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Zorro, a Novel

By Isabel Allende

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"Born in southern California late in the eighteenth century, he is a child of two worlds. Diego de la Vega's father is an aristocratic Spanish military man turned landowner; his mother, a Shoshone warrior. Diego learns from his maternal grandmother, White Owl, the ways of her tribe while receiving from his father lessons in the art of fencing and in cattle branding. It is here, during Diego's childhood, filled with mischief and adventure, that he witnesses the brutal injustices dealt Native Americans by European settlers and first feels the inner conflict of his heritage.

"At the age of sixteen, Diego is sent to Barcelona for a European education. In a country chafing under the corruption of Napoleonic rule, Diego follows the example of his celebrated fencing master and joins La Justicia, a secret underground resistance movement devoted to helping the powerless and the poor. With this tumultuous period as a backdrop, Diego falls in love, saves the persecuted, and confronts for the first time a great rival who emerges from the world of privilege.

"Between California and Barcelona, the New World and the Old, the persona of Zorro is formed, a great hero is born, and the legend begins. After many adventures -- duels at dawn, fierce battles with pirates at sea, and impossible rescues -- Diego de la Vega, a.k.a. Zorro, returns to America to reclaim the hacienda on which he was raised and to seek justice for all who cannot fight for it themselves."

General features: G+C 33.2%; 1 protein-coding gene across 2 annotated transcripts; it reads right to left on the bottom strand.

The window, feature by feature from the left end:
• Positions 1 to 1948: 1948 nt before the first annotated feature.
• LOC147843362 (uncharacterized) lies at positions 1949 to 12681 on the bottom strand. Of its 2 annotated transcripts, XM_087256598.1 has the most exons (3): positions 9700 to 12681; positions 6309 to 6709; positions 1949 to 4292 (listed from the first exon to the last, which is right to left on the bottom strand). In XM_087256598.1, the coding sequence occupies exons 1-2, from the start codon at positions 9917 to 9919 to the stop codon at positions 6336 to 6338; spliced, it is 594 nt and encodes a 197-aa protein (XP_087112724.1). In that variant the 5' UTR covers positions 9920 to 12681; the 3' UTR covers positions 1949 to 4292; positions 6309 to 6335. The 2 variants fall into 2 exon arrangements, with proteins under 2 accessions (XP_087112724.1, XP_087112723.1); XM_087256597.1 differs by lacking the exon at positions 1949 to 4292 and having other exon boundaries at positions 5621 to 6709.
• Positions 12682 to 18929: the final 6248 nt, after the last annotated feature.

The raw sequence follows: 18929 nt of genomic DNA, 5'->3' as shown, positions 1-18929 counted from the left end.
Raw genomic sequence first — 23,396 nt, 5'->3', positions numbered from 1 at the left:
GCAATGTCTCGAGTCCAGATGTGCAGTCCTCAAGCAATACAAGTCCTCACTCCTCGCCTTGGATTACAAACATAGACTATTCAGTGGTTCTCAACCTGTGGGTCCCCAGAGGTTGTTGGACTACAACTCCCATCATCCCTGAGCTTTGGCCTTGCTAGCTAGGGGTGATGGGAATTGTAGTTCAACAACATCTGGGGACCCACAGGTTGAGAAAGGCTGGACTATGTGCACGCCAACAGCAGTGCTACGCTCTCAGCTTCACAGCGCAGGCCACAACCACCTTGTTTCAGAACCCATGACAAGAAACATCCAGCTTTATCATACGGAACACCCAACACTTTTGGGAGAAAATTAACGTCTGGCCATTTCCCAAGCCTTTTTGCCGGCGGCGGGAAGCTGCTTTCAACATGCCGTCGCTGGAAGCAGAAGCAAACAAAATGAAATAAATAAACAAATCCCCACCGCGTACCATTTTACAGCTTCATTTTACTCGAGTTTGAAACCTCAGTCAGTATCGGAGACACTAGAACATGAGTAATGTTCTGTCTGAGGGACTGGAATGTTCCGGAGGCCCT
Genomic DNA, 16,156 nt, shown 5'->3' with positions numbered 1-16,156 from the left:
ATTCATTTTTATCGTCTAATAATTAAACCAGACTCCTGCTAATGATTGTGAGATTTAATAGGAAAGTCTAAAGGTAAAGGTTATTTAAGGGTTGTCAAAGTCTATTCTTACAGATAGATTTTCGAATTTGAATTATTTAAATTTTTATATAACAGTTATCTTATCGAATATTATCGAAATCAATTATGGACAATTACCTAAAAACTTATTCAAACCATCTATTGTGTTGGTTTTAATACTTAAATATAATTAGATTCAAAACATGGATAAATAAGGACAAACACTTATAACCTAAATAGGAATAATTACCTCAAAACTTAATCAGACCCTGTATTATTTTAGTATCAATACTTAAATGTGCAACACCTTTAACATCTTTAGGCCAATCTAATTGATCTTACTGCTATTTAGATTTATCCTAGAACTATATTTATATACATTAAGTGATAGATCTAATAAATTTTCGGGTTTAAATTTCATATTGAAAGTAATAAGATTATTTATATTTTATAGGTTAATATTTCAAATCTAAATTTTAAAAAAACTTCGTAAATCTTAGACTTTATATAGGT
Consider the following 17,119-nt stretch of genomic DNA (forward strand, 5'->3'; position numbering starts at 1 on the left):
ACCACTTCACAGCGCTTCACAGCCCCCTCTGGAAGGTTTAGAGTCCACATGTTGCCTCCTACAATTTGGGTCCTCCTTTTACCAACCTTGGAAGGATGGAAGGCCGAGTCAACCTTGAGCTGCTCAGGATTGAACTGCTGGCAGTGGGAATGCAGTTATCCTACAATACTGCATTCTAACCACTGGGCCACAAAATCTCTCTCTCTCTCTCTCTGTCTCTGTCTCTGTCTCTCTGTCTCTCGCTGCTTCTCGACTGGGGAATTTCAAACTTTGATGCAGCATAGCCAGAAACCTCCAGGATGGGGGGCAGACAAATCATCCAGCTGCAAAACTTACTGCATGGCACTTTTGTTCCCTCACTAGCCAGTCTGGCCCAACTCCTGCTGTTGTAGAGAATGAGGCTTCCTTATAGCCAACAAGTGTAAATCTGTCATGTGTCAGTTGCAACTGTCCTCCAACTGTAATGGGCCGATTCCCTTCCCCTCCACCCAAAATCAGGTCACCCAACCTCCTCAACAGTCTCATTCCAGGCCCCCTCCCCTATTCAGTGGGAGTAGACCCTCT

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Of Love and Other Demons

By Gabriel Garcia Marquez

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"On her twelfth birthday, Sierva Maria – the only child of a decaying noble family in an eighteenth-century South American seaport – is bitten by a rabid dog. Believed to be possessed, she is brought to a convent for observation. And into her cell stumbles Father Cayetano Delaura, who has already dreamed about a girl with hair trailing after her like a bridal train. As he tends to her with holy water and sacramental oils, Delaura feels something shocking begin to occur. He has fallen in love – and it is not long until Sierva Maria joins him in his fevered misery."
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Blind Justice

By Bruce Alexander

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First of a series featuring Sir John Fielding, a magistrate who in the 18th century co-founded London's first police force, the Bow Street Runners. The narrator is Jeremy Proctor, a 13-year-old orphan who serves as Fielding's eyes. Fielding is blind. The series opens with the "suicide" of a lord known for his gambling and extra-marital affairs.